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Volunteering in Rwanda : ‘Giving and receiving’

26 April 2019

EU Aid Volunteer Karelle Bassole reports from Kigali where she has spent over two months with Trócaire’s local team.

Rwanda Volunteering Trociare

EU Aid Volunteer Karelle Bassole working with Trócaire partner staff. Photo : Trócaire.

I have now been deployed for almost two months, working with Trócaire’s team in Rwanda. Since I have been in Rwanda, I have been supporting the team with different activities related to agricultural projects and communication. I have also participated in training (i.e. Proposal and success stories writing), events (i.e. Localisation study launch) and capacity assessments of partners.

On 12 March 2019, while collecting success stories about USAID project “Enhancing Participatory Governance and Accountability Activity” implemented in Rwanda in partnership with Trócaire and local organizations (CEJP, RDO, and UNICOOPAGI), I  conducted a one-to-one training with a member of one of the local organization implementing the USAID project.

The training consisted of giving guidelines on how to collect information / conduct interviews in order to write success stories, and I have also learnt some tips on citation. This was fully a “giving and receiving” experience.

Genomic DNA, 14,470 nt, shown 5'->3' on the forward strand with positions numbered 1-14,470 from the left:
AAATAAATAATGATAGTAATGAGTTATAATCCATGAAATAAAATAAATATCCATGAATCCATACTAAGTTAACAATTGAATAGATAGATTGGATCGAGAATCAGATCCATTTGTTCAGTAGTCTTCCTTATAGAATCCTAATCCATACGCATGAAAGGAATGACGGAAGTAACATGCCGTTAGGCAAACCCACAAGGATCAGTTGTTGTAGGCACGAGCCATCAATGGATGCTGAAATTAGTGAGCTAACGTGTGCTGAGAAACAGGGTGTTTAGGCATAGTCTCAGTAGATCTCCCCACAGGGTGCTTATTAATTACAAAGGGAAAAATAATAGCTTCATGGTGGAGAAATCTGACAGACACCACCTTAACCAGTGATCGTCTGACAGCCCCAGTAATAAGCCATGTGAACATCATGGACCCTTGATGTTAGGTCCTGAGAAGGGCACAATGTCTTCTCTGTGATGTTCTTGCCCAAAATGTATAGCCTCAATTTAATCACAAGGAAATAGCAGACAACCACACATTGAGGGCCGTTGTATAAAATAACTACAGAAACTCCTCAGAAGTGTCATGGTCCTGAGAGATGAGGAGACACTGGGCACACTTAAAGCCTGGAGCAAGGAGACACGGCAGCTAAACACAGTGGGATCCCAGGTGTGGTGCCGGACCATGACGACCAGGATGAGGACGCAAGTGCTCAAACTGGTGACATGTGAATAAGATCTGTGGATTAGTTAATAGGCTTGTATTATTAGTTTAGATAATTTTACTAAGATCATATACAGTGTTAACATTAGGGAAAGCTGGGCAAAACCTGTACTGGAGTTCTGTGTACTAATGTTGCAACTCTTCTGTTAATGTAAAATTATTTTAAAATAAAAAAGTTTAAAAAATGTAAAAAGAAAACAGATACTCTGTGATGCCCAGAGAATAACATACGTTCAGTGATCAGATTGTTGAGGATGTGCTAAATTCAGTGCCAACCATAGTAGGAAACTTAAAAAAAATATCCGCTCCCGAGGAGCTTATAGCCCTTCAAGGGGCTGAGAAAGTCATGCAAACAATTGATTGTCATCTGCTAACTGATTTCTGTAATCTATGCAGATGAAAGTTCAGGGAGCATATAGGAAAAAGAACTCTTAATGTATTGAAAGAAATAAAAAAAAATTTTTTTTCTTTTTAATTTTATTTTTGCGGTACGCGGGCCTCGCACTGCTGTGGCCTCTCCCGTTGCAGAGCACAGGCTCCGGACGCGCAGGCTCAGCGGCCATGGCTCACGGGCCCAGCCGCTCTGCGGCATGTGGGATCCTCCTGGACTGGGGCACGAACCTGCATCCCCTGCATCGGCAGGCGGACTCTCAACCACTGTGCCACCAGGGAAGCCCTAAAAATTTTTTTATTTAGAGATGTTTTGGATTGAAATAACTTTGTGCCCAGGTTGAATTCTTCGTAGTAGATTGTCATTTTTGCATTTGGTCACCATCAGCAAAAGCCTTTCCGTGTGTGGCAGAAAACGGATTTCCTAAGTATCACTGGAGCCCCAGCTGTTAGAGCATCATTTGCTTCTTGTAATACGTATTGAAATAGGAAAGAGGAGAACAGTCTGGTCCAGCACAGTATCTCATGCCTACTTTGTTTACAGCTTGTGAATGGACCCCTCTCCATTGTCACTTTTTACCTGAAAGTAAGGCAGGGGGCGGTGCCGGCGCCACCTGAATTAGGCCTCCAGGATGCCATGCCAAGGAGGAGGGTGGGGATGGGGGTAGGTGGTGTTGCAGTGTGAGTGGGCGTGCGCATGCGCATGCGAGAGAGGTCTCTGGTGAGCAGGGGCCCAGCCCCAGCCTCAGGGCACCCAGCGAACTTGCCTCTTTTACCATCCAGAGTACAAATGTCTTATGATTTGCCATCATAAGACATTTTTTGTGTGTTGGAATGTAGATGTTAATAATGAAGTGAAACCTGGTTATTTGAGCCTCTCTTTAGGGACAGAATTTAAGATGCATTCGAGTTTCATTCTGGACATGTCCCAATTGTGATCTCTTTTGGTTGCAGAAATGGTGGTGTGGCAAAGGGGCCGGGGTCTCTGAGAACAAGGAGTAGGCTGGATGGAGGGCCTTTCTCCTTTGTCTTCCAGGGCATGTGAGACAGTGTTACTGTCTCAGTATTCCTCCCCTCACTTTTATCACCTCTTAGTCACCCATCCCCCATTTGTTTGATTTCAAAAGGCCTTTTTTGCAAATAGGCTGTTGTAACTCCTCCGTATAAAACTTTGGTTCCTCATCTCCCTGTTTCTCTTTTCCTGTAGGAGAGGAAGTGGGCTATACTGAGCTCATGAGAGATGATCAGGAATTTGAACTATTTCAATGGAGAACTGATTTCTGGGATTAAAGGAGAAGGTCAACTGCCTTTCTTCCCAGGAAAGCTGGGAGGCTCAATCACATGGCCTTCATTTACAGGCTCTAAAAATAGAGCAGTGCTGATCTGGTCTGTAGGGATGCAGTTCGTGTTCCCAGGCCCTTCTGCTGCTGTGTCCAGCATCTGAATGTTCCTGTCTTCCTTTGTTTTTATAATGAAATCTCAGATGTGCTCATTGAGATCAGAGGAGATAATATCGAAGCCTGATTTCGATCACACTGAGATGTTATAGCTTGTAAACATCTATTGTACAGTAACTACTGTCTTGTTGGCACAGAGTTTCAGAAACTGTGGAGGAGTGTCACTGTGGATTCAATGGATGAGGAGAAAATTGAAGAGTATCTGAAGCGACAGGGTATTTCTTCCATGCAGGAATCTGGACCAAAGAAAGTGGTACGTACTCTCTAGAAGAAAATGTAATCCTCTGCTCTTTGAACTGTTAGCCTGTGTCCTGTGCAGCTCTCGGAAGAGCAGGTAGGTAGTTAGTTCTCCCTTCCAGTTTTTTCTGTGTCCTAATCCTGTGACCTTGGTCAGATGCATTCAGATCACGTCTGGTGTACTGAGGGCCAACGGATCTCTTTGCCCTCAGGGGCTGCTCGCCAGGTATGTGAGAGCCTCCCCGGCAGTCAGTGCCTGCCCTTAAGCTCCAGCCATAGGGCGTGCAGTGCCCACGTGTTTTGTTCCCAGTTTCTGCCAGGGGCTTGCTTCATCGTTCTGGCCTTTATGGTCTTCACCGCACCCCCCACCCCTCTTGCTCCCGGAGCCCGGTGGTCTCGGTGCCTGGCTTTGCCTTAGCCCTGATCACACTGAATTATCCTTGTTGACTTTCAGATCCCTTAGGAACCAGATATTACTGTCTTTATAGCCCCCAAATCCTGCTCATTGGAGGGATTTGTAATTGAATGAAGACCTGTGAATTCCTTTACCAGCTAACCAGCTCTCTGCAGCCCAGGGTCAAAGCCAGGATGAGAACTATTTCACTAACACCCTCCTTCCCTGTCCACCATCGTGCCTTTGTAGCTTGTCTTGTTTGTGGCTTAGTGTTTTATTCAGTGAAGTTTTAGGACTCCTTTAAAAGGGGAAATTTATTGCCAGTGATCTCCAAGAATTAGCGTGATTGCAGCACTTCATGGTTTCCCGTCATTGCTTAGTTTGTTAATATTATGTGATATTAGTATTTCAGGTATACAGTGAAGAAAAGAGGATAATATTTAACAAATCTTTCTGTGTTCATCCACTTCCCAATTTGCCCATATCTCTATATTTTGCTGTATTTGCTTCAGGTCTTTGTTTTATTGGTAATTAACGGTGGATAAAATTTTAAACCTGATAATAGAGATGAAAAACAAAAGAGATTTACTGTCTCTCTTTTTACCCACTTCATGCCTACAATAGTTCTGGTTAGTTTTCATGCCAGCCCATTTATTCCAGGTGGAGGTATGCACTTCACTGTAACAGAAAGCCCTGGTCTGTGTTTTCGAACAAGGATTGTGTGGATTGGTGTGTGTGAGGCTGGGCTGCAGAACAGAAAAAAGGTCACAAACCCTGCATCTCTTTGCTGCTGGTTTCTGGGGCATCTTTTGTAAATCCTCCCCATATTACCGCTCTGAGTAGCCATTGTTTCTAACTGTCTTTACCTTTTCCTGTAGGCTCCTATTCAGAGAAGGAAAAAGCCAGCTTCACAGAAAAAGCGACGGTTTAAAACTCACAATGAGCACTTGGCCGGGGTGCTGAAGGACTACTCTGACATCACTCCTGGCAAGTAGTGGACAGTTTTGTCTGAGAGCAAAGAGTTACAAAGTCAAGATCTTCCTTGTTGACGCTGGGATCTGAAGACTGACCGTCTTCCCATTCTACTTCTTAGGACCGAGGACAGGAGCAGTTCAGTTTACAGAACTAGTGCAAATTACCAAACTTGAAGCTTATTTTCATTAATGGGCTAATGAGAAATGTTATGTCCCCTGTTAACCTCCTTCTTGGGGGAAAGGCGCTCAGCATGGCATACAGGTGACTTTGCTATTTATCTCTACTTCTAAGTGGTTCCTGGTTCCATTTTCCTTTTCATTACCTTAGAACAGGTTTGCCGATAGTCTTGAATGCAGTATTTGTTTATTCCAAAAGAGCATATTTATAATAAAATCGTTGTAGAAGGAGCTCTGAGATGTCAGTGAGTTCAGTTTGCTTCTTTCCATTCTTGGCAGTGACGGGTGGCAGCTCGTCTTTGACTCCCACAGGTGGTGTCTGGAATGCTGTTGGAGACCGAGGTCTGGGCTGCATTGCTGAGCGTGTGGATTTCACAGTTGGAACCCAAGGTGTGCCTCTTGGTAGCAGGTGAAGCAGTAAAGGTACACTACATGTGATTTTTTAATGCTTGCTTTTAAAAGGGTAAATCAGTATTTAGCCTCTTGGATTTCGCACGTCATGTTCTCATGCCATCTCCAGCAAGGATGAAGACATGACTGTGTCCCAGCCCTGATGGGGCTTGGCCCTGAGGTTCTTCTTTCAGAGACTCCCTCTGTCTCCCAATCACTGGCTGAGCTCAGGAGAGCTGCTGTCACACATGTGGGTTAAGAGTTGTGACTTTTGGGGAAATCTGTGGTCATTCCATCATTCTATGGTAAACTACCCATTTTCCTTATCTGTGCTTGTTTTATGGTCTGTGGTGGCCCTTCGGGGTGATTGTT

Karelle with the Trócaire team in Rwanda celebrating St. Patrick's Day last month. Photo: Aine O'Driscoll / Trócaire

I am currently supporting writing up the success story, which will be part of the report that Trócaire will send to USAID  at the end of April.  Having the confidence to write success stories will enable the organisation to improve its visibility because success stories are a great means of sharing the impact made by projects and organisations on the lives of the communities with which they work. Such impact reflects the expertise of organisations in addressing issues faced by communities through implementing projects.

During the localization study launch by Trócaire and Caritas Rwanda, one of the key points – not to cite all of them – raised by the audience about localization was “strong partnership”. To have this, the following are essential:

  • information sharing,
  • mutual respect,
  • involvement in decision-making process,
  • and commitment from both sides to serve the community in need. 

I kept these in mind when I went to the field to collect information for writing success stories. I was amazed to see that those four essential components are driving the partner relationship between Trócaire and its beneficiaries, and that programme participant’s happiness reflects this strong partnership.  

Trócaire is definitely working toward the commitment of the Grand Bargain.

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